Verily Study Watch picks up new 510(k) for irregular pulse monitoring

A newly published notice from the FDA suggests a new capability for the Alphabet subsidiary's clinical research wearable.
By Dave Muoio
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Editor's note: This story has been updated with information from Verily's announcement of the clearance. 

Verily, the life sciences research subsidiary of Alphabet, has received FDA 510(k) clearance for an augmented version of its prescription Study Watch wearable that includes some form of arrhythmia monitoring.

The Study Watch With Irregular Pulse Monitor is classified by the FDA as a “telephone electrocardiograph transmitter and receiver,” just as the existing Verily Study Watch was exactly one year prior.

According to a blog post from Verily published roughly a week after the decision, the product is indicated for use in professional healthcare facilities among patients aged 22 years and older who have been diagnosed with or are likely to develop atrial fibrillation. It will not be sold for consumer use. 

The new irregular pulse monitoring capability would ostensibly be using the existing device’s on-board single-channel ECG, although it is not 100% clear from the notice whether the update involves a hardware update, a new software application or some combination of the two.

The FDA received Verily’s regulatory submission in early September of 2019, and reached its decision last Friday. 

WHY IT MATTERS

Since first revealing the wearable device back in 2017, Verily has positioned its device as a clinical research tool rather than a consumer product. After being used in a number of studies — including Verily’s own Project Baseline, the University of North Carolina-led Aurora Study and the Michael J. Fox Foundation’s Personalized Parkinson’s Project — the company was later able to open more doors with a clearance for on-demand ECG.

Pharma headliners including Novartis, Otsuka, Pfizer and Sanofi have already committed to research projects employing Verily’s monitoring device and broader Project Baseline platform. The addition of this irregular pulse monitoring feature would only open more doors to Verily’s existing partners, and could entice others to jump on board as well.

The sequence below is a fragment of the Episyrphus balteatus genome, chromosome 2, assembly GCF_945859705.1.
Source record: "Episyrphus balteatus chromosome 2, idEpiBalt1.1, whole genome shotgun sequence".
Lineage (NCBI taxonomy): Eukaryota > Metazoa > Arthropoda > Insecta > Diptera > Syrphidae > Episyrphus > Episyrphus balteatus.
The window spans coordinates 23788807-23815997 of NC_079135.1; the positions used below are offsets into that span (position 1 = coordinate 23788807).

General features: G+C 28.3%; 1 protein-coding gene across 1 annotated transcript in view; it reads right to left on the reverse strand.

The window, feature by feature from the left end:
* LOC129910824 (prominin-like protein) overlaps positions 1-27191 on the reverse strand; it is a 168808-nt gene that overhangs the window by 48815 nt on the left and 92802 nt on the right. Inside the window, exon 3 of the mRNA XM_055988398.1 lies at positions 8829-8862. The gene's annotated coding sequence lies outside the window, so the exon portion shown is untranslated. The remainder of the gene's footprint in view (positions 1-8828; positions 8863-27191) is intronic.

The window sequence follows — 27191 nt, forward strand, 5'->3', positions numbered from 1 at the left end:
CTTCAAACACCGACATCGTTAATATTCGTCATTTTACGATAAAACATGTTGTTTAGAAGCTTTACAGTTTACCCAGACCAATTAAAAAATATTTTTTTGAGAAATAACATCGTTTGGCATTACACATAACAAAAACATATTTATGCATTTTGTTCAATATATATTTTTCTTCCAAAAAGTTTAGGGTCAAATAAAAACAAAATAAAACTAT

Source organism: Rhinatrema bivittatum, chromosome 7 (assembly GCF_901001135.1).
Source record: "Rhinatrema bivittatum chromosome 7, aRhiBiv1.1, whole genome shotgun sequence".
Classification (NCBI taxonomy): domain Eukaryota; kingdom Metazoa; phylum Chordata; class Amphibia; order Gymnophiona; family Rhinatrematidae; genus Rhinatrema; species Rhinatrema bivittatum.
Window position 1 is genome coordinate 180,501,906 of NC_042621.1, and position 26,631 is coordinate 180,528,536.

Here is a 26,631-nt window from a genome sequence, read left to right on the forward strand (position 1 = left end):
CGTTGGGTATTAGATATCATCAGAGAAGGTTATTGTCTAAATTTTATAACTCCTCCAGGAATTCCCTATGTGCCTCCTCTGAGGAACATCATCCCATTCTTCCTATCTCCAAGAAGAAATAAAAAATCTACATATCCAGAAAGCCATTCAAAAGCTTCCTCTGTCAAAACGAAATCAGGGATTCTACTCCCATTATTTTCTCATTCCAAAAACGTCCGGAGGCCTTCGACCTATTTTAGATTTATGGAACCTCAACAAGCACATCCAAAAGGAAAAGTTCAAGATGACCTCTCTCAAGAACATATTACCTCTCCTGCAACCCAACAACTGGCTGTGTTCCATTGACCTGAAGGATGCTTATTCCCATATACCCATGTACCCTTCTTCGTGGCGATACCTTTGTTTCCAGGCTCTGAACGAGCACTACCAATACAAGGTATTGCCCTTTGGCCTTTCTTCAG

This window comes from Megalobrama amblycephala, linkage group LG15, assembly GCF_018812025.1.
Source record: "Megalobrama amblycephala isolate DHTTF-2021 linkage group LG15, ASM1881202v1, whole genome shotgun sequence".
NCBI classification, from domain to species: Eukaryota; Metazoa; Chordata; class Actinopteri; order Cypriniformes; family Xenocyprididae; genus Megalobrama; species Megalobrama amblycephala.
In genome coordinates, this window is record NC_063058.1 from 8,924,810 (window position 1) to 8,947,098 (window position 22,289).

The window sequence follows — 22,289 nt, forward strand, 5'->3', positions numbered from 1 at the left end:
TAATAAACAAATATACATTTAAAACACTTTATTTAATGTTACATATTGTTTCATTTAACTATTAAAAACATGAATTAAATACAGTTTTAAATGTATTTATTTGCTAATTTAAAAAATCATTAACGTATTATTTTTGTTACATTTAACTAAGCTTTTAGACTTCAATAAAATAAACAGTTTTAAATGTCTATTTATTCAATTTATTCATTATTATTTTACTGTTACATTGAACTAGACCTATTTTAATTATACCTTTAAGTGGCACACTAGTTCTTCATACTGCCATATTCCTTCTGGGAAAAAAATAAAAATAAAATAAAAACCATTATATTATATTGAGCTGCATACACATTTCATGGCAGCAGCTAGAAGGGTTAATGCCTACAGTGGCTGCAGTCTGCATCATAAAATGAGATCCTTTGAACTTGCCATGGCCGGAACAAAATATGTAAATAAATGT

Also worth highlighting is a September partnership announcement between Verily and iRhythm Technologies, a maker of ambulatory cardiac monitoring patches. The companies said at the time that new atrial fibrillation tools would be the primary focus on their collaboration, with iRhythm contributing its artificial intelligence-based arrhythmia diagnosis know-how alongside Verily's data analytics expertise.

Verily again highlighted that partnership following news of its latest approval.

"Since announcing the collaboration in September, our product and engineering teams have begun work on technical integrations and exploring how we can leverage tools like Study Watch with ECG and Irregular Pulse Monitor and iRhythm’s Zio Service to support continuous monitoring, data analytics and cloud-based machine learning to monitor [atrial fibrillation]," Verily wrote in a blog post describing the 510(k) clearance. "We aim to create a clinical solution that takes into account clinician workflows, care pathways and the patient experience. We’re in early stages, and look forward to sharing more as the work progresses."

THE LARGER TREND

Smartwatch-based health tracking has long been at the heart of digital health, and the past couple of years have seen a push toward onboard ECG features among consumer, provider and pharma-focused devices alike.

Apple has certainly been the most public in these efforts, announcing the sensor and a software-based atrial fibrillation detection feature as cornerstones of its Series 4 Watch. Its launch was quickly followed with the Stanford-led Apple Heart Study; data from a collaboration with Eli Lilly and Evidation Health; and most recently three new large-scale research projects targeting sound exposure, menstrual cycles, heart rate and physical activity.

Meanwhile, this year’s CES saw Withings spotlighting its ScanWatch, an ECG and Sp02-enabled wearable for consumers that is still under FDA review. Fitbit — which is set to become a compatriot of Verily thanks to its pending acquisition — is similarly waiting for a regulatory go-ahead on an atrial fibrillation detection feature for its watches, although its platform is already host to third-party apps from Cardiogram and FibriCheck offering similar features through proprietary algorithms.